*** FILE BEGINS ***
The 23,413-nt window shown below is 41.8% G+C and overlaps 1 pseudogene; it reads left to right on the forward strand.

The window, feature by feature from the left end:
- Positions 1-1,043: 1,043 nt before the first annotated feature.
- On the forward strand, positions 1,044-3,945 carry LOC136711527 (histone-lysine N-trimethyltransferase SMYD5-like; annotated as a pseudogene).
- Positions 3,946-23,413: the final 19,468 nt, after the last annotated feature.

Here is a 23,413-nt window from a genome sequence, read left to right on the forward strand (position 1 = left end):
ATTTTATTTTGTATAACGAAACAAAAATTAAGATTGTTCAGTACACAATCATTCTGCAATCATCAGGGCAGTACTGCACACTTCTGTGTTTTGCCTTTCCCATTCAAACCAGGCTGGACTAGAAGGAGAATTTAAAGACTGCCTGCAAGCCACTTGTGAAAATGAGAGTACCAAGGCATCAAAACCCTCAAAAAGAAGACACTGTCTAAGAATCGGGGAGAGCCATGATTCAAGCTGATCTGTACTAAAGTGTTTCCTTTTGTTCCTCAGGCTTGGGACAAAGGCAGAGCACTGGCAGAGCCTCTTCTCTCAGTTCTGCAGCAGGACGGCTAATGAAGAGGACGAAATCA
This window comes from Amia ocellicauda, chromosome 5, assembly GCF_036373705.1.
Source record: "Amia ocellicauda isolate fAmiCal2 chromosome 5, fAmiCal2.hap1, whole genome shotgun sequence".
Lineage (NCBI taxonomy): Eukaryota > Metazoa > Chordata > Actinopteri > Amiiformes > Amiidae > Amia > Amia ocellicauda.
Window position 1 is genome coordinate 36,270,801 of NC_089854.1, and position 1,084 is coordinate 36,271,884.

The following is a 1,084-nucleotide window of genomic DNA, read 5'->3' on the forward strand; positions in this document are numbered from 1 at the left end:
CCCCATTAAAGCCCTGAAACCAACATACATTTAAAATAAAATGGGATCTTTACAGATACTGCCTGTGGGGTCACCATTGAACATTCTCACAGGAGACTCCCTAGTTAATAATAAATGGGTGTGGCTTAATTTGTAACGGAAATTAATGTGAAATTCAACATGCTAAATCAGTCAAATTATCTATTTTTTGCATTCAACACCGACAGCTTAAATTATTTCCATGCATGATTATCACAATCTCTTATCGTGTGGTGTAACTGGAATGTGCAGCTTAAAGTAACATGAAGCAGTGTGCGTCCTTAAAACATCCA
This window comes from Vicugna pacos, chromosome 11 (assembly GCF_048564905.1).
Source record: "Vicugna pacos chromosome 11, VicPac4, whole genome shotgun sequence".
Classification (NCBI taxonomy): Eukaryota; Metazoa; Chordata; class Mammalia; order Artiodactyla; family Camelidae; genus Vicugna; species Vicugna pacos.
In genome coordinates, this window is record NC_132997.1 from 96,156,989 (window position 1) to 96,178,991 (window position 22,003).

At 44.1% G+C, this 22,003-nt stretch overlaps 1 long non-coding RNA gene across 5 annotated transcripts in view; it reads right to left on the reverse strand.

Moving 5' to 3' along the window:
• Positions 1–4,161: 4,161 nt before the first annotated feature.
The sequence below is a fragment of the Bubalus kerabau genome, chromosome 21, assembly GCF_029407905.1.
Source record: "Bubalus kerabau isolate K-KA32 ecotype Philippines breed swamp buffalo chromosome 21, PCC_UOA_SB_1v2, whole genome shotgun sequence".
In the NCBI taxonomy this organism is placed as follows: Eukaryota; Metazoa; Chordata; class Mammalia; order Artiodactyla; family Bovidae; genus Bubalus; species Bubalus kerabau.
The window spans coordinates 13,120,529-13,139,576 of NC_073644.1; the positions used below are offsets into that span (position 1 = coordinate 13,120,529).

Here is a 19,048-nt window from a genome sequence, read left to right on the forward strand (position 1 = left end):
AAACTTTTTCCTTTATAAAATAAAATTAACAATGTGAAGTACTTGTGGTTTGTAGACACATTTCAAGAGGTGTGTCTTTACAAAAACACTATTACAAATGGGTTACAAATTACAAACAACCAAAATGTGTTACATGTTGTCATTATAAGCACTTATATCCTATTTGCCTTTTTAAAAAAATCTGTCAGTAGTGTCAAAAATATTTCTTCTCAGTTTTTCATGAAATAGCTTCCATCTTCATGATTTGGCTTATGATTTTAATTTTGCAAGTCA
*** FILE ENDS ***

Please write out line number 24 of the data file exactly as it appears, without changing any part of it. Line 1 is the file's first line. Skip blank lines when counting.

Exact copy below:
The window spans coordinates 13,120,529-13,139,576 of NC_073644.1; the positions used below are offsets into that span (position 1 = coordinate 13,120,529).